Switzerland has succumbed to US pressure and agreed to let its banks release information about their American clients who are suspected of tax evasion.
A Swiss government bill was put to parliament that allows its banks to hand over internal information to the US authorities. The move, which was outlawed previously, was approved to cooperate with US investigators and to help what they said was a prevention of continuing criminal activity.
I think everybody thought, and even the Swiss banks themselves thought, the US government enforcement authorities would go after the citizens themselves .... The fact is that it is clear that the citizen of the US, or the citizen of any country, has responsibility to adhere to the laws of his country. And what's happened here is that the US has put a responsibility in US courts on Swiss banks to enforce US law, which is kind of extraterritorial.
The Swiss government, hoping to save its banks from heavier punishment in the US for helping wealthy tax cheats, is sidestepping its own famed secrecy laws to let bankers disclose data to US prosecutors.
The Swiss decision has two key points: over the course of 12 months banks will be allowed to turn over general statistical information to American authorities; and more importantly, the US can seek concrete account details.
In 2009, the US brought a historic case against Switzerland's largest bank UBS. The Swiss banking giant was accused of conspiring to help 52,000 American clients evade taxes. UBS avoided prosecution - but at the cost of disclosing the names of around 5,000 US clients and paying a $780m fine. The case left Swiss banking secrecy intact, but pierced it for the first time and changed the way the US pursues offshore tax evaders.
Swiss banks have had a code of secrecy regarding their account holders for over 300 years. The code was enshrined in law in the Banking Act of 1934, when it became a criminal offence for bankers to divulge client information. The only expections are if accounts are used for things like drug trafficking, organised crime or insider trading, and if there is strong evidence of a crime, then a government agency (particularly a foreign one) can access account information.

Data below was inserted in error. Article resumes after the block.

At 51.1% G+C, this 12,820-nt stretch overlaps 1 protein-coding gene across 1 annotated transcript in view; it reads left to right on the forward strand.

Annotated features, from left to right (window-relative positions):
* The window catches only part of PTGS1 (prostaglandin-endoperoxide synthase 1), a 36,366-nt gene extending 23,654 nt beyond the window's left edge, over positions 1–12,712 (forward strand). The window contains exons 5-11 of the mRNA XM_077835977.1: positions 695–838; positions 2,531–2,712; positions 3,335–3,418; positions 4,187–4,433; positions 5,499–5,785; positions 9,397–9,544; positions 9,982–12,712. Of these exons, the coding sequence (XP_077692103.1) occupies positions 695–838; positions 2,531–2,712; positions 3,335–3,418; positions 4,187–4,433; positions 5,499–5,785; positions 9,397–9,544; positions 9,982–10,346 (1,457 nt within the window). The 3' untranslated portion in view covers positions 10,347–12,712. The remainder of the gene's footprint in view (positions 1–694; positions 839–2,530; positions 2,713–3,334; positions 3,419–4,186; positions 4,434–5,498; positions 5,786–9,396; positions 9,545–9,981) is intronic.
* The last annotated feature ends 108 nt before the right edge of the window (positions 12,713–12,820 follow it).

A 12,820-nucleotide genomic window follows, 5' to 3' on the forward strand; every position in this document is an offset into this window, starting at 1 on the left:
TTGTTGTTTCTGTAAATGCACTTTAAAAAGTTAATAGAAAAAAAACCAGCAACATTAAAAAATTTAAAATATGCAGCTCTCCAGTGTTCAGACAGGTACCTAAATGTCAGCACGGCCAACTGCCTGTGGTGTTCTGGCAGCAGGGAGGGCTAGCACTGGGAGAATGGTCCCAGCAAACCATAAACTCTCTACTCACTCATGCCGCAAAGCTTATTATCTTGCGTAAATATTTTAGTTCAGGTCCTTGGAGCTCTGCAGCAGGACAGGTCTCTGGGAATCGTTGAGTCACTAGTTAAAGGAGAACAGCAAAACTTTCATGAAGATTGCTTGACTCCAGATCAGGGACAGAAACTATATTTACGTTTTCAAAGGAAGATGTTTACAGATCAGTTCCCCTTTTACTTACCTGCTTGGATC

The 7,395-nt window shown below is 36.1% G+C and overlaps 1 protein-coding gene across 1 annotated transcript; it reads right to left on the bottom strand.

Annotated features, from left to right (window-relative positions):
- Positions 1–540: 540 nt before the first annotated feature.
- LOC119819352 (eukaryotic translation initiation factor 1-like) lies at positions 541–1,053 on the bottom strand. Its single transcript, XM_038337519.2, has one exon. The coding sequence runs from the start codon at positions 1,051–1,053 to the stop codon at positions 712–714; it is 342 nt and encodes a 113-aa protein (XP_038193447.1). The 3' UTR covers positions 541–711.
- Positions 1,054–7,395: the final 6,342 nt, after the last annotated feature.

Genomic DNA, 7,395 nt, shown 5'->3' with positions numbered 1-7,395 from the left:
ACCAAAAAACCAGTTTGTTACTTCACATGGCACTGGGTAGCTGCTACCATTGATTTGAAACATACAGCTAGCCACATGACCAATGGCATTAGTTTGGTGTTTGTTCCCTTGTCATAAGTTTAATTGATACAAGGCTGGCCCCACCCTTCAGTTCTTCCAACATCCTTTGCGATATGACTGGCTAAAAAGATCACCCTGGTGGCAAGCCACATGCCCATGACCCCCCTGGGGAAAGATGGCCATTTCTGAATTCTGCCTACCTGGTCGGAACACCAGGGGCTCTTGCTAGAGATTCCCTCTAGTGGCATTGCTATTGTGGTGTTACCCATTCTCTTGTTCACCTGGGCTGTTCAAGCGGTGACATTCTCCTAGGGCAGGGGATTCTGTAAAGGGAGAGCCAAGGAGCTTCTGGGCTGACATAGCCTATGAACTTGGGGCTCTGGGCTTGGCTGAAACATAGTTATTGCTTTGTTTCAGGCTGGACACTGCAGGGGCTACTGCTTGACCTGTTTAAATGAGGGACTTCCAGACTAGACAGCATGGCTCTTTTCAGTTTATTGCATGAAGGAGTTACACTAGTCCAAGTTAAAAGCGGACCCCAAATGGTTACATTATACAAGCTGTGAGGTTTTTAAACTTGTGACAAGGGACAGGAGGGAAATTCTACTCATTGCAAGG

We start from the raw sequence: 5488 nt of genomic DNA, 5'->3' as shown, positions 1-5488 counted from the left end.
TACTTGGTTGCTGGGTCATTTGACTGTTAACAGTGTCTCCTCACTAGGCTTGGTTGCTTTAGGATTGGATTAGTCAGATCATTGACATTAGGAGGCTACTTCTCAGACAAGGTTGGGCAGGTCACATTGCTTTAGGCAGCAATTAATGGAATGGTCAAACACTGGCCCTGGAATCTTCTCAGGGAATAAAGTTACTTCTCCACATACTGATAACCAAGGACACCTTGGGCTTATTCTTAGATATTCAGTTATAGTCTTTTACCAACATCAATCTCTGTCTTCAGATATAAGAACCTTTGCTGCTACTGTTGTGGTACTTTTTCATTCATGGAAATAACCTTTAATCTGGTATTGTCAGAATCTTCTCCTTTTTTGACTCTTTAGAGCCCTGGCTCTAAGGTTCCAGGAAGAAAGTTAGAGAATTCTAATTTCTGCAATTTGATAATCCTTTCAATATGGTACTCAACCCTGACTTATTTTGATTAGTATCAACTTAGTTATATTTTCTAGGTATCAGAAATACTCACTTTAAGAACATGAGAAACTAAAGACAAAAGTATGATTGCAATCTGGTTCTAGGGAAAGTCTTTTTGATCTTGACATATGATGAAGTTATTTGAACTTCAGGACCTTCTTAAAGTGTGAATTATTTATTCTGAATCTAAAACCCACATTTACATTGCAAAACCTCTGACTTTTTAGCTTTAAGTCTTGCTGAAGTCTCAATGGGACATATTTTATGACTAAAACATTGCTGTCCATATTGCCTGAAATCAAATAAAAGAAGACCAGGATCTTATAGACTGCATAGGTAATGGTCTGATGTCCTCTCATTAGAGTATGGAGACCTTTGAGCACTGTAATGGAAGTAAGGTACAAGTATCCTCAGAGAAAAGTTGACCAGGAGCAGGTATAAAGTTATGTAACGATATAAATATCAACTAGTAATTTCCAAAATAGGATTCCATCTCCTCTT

Credit Suisse and Julius Baer are among the banks that have so far agreed to cooperate.
Eveline Widmer-Schlumpf, the Swiss finance minister, says the decision was taken to restore stabilty to Swiss banking. "We are convinced it’s a good, pragmatic solution that really helps the banks resolve this issue. What we’re really aiming for is that stability and calm finally returns, so our banks can go after their core business, which is providing good services."
So, is this a means of crime-fighting, or is it a breach of privacy? What does this mean for Switzerland’s famous banking secrecy laws? And what will happen to the billions of dollars outsiders invest in Swiss banks?
To discuss this, Inside Story, with presenter Mike Hanna, is joined by guests: Jean-Pierre Diserens, an economist and the general secretary of the Convention of Independent Financial Advisors (CIFA); and Kevin Hassett, director of Economic Policy Studies at the American Enterprise.
"We don't know the finer details of the legislation yet. What we have to be aware of it that there is an agreement somewhere and the US authorities or the IRS are requesting Switzerland to sign this agreement and then they will work out the details later. This for Switzerland would, or should, be unacceptable.
"When we look at all this pressure from the United States on Switzerland, to change its bank secrecy rules and to open
its books to the IRS, immediately the question is: 'Where is the reciprocity for this?' And we have to be aware that
the United States is the first competitor of Switzerland for global wealth management .... And when we look at the situation in which the US is right now, of course it is in their interest to agress their first competitors and to try to get that business back to the United States."
- Jean-Pierre Diserens, general secretary of the Convention of Independent Financial Advisors (CIFA)